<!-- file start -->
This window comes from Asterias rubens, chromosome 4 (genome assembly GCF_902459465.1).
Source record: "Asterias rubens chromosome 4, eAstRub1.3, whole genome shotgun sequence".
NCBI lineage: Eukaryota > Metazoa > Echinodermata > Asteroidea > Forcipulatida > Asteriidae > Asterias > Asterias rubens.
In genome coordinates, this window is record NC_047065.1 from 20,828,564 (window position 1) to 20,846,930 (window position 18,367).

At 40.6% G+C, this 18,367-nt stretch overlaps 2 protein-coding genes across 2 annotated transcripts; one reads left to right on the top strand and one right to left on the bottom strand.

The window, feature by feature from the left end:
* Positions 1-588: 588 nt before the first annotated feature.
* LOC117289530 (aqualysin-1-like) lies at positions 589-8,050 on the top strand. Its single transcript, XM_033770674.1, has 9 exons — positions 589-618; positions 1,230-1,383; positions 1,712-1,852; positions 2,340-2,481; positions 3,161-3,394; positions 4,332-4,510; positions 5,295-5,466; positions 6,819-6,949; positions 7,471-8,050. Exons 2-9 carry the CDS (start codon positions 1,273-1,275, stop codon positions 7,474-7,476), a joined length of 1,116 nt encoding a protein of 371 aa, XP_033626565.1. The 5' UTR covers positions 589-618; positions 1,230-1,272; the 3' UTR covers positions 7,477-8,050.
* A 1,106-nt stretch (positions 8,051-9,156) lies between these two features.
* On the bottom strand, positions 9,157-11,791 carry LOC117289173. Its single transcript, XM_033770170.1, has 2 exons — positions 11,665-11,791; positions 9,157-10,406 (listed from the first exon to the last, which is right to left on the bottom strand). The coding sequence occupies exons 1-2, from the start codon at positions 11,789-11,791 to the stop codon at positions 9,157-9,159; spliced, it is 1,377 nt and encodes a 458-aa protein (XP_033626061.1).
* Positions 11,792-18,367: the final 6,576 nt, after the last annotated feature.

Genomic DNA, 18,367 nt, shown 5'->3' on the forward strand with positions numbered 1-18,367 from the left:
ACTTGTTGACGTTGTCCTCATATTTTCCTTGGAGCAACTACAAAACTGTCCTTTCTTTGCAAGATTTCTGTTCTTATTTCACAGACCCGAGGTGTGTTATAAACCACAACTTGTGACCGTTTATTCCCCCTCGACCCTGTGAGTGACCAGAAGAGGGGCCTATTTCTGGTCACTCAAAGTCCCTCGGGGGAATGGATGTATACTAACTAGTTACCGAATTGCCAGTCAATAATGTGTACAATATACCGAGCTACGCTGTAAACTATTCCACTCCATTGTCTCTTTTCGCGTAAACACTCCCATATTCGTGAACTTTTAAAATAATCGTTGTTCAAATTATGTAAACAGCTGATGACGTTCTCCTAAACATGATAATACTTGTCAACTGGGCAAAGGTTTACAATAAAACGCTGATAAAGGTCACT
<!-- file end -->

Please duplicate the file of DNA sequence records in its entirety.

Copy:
This window comes from Asterias rubens, chromosome 4 (genome assembly GCF_902459465.1).
Source record: "Asterias rubens chromosome 4, eAstRub1.3, whole genome shotgun sequence".
NCBI lineage: Eukaryota > Metazoa > Echinodermata > Asteroidea > Forcipulatida > Asteriidae > Asterias > Asterias rubens.
In genome coordinates, this window is record NC_047065.1 from 20,828,564 (window position 1) to 20,846,930 (window position 18,367).

At 40.6% G+C, this 18,367-nt stretch overlaps 2 protein-coding genes across 2 annotated transcripts; one reads left to right on the top strand and one right to left on the bottom strand.

The window, feature by feature from the left end:
* Positions 1-588: 588 nt before the first annotated feature.
* LOC117289530 (aqualysin-1-like) lies at positions 589-8,050 on the top strand. Its single transcript, XM_033770674.1, has 9 exons — positions 589-618; positions 1,230-1,383; positions 1,712-1,852; positions 2,340-2,481; positions 3,161-3,394; positions 4,332-4,510; positions 5,295-5,466; positions 6,819-6,949; positions 7,471-8,050. Exons 2-9 carry the CDS (start codon positions 1,273-1,275, stop codon positions 7,474-7,476), a joined length of 1,116 nt encoding a protein of 371 aa, XP_033626565.1. The 5' UTR covers positions 589-618; positions 1,230-1,272; the 3' UTR covers positions 7,477-8,050.
* A 1,106-nt stretch (positions 8,051-9,156) lies between these two features.
* On the bottom strand, positions 9,157-11,791 carry LOC117289173. Its single transcript, XM_033770170.1, has 2 exons — positions 11,665-11,791; positions 9,157-10,406 (listed from the first exon to the last, which is right to left on the bottom strand). The coding sequence occupies exons 1-2, from the start codon at positions 11,789-11,791 to the stop codon at positions 9,157-9,159; spliced, it is 1,377 nt and encodes a 458-aa protein (XP_033626061.1).
* Positions 11,792-18,367: the final 6,576 nt, after the last annotated feature.

Genomic DNA, 18,367 nt, shown 5'->3' on the forward strand with positions numbered 1-18,367 from the left:
ACTTGTTGACGTTGTCCTCATATTTTCCTTGGAGCAACTACAAAACTGTCCTTTCTTTGCAAGATTTCTGTTCTTATTTCACAGACCCGAGGTGTGTTATAAACCACAACTTGTGACCGTTTATTCCCCCTCGACCCTGTGAGTGACCAGAAGAGGGGCCTATTTCTGGTCACTCAAAGTCCCTCGGGGGAATGGATGTATACTAACTAGTTACCGAATTGCCAGTCAATAATGTGTACAATATACCGAGCTACGCTGTAAACTATTCCACTCCATTGTCTCTTTTCGCGTAAACACTCCCATATTCGTGAACTTTTAAAATAATCGTTGTTCAAATTATGTAAACAGCTGATGACGTTCTCCTAAACATGATAATACTTGTCAACTGGGCAAAGGTTTACAATAAAACGCTGATAAAGGTCACT